My name is David Smith and I was born and raised in the UK. I shoot a range of genres, however if I had to choose only one, it would be portraiture.
I’ve always been fascinated by cameras and the images they produce. I was probably about 12 when I got my first camera which was used for shooting snaps of my family and pets – they tended to be the point and shoot kind at first, including the old 126 and 110 film cameras with flash cubes.
My first SLR was a Zenit-E, which I loved and slowly moved through various makes and models until the early digital cameras arrived. My last film based SLR was the Canon EOS50e – I loved that camera. It had an eye-controlled autofocus system which actually worked. Sadly it’s not something they pursued.
I bought a Kodak DC 220 zoom in 1997. I still have the photos and they are pretty awful quality, but it was so convenient to use.
My main pre-occupation for most of this period was to shoot people. Sadly the majority of the women that I knew would run a mile when a camera was turned in their direction, and the men would think I was a bit weird for wanting to photograph them… it wasn’t until mid 2013 that I decided enough was enough and entered a “real” photo studio in Battersea.
Around the time of the studio shoot, I was using a Canon 40D with a Tamron zoom lens, which was more than enough for me, but of course I felt had to get a “professional camera”, and so I purchased a Canon 5D mark III.
I used the 5D mark III for a number of years and to be honest, the lenses I used 90% of the time were the Sigma Art 24-105mm f/4.0 in the studio, and for natural light, the Sigma Art 50mm f/1.4 and the Canon 135mm f/2.
I can remember agonising over zoom lenses and what to use at what focal length, and will I be able to cover every focal length from 20 to 200 (I still see many forum posts on this very subject).
The fact of the matter is, primes are better in every way, and they make you more creative by limiting the options. You can always zoom with your feet.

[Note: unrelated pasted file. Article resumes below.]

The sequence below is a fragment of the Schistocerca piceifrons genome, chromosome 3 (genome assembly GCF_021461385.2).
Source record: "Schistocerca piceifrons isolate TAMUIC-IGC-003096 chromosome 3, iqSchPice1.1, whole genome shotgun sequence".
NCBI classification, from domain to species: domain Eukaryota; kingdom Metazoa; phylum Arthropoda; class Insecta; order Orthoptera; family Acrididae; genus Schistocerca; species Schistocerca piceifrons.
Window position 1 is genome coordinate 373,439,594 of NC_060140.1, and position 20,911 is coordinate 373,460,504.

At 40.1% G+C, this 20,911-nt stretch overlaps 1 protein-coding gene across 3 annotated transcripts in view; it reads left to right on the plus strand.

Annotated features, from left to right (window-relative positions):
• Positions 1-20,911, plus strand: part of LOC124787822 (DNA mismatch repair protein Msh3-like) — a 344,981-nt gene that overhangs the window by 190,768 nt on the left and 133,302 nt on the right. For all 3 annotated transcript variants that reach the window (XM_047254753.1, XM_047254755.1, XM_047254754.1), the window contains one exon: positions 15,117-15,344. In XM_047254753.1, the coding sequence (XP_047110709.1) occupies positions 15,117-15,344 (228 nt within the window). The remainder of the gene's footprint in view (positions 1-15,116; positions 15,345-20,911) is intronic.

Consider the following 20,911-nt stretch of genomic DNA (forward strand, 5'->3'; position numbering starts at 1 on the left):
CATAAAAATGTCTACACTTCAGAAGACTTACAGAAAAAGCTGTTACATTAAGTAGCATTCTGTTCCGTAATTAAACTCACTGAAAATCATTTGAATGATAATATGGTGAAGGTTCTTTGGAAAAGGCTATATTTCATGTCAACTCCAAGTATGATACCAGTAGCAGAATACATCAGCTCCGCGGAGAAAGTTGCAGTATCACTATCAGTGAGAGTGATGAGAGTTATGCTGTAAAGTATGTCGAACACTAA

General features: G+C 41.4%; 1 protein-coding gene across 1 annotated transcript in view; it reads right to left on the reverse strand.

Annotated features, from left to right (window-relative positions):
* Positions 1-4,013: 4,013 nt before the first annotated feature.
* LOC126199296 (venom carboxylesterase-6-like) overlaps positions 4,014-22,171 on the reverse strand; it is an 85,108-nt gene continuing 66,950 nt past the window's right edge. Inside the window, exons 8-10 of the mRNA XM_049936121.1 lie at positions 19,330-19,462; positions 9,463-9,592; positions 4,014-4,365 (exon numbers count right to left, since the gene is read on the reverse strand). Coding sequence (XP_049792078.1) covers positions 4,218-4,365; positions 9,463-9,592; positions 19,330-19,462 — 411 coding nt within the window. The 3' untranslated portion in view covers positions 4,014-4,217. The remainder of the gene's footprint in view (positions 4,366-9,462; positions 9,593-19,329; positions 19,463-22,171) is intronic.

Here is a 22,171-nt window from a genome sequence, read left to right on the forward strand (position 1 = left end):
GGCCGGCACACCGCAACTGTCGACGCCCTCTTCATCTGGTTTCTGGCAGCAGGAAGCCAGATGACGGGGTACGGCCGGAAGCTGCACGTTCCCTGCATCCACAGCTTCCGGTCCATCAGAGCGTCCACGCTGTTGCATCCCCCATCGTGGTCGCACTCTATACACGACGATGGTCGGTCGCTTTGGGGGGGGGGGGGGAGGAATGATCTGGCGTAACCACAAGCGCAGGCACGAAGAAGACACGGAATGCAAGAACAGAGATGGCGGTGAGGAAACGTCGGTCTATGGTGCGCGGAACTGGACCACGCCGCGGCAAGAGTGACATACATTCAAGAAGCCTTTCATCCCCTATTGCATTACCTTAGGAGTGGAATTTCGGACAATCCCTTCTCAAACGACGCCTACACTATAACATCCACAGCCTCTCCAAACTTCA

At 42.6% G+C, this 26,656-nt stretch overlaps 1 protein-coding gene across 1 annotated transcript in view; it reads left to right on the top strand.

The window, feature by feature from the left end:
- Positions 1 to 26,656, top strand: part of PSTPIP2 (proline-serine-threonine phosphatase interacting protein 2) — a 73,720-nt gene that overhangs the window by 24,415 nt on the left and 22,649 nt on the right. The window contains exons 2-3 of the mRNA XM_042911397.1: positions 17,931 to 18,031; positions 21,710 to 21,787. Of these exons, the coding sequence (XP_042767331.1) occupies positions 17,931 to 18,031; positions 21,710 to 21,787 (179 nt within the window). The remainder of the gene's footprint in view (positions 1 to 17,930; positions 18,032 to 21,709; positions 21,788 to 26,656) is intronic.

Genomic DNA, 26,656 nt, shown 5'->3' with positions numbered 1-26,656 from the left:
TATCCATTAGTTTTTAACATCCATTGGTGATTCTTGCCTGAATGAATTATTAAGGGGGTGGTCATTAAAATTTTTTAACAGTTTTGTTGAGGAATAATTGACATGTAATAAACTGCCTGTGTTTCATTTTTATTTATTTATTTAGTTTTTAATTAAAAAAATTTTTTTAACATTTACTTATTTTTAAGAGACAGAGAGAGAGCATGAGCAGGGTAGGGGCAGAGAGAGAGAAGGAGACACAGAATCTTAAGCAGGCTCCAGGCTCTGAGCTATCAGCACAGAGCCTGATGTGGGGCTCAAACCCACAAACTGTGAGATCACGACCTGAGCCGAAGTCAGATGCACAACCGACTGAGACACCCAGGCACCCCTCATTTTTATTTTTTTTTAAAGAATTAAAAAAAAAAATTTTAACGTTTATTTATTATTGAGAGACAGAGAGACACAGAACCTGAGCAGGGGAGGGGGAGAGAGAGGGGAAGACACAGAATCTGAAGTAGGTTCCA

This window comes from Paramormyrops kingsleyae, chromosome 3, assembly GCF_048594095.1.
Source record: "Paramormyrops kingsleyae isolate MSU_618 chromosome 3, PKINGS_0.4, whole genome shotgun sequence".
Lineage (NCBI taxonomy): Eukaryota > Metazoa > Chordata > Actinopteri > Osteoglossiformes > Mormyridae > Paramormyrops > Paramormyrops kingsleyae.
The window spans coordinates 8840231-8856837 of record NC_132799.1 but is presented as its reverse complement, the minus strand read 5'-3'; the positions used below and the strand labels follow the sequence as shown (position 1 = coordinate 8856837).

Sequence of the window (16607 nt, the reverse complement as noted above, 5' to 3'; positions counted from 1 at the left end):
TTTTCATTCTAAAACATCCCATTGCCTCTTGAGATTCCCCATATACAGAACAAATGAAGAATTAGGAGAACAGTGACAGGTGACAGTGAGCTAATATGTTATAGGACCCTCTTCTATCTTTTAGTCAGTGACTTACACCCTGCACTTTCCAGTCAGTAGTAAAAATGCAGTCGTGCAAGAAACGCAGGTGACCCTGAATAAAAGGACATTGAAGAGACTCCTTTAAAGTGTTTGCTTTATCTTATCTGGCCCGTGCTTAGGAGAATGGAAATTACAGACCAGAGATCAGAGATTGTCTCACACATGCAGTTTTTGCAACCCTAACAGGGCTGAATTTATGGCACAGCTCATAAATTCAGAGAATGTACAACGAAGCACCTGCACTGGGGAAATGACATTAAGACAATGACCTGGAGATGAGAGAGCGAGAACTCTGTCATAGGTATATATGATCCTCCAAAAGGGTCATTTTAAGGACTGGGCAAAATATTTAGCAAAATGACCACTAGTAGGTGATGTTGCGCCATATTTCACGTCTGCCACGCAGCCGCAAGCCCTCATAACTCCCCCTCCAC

My current equipment is a Sony A9 fitted with a Meike MK-X1EM hand grip, which makes the camera much more ergonomic, a Sony FE 55mm f/1.8 ZA Carl Zeiss Sonnar T* , Sony FE 85mm f/1.4 GM, Sony 35mm f/1.4 G and my Sigma Art 24-105 f/4.0 DS OS HSM used with the Sigma MC-11 (Canon to Sony Adapter).
I made the switch to Sony having waited for Canon to get their act together in regards to full frame mirrorless cameras – I can’t wait forever and so made the jump. I’m very pleased with my decision.
I like the quality of Peak Design, and therefore use the Slide-lite strap with anchor links for both the bottom connector and both sides (standard strap locations) for maximum flexibility, and the Peak Design Everyday Backpack 20L for carrying all my kit.
Lastly, I’ve always got a small tin of Vaseline in my bag as it’s great for giving a bit of shine to the facial cheeks.
For studio work I mostly use a one light setup for portraits, but increase the number of lights for fashion, lingerie etc. I favour a grey backdrop as I like the option to replace the background in Photoshop.
The strobes are Gemini 500 Pro flash heads, not mine but owned by the studio which I rent as required. I utilise various light modifiers, but nearly always have a large 60-inch Octabox somewhere in the line-up.
I obviously try and get as much right as possible “in camera”, but I enjoy the editing process as much as the shooting. I will spend 5 or more hours on each image, usually going back to it over a period of several days in order to tweak something.
I admire the photographers who have a very distinctive style and constantly produce excellent work around that style. I’m not sure that I actually have one (a style that is) – I don’t process my images with a consistent look.
I shoot what I like at that moment in time and I tend to process a photo based on what inspiration strikes on a particular day. My aim is to create an engaging image which makes the viewer look twice.
I believe a photo should have “impact”, otherwise the human brain quickly loses interest, so I endeavor to imbue my images with an interesting composition, or other factor which draws the eye and so keeps the brain engaged.
Obviously, whether I succeed or not is up the viewer.
Inside David’s camera bag:
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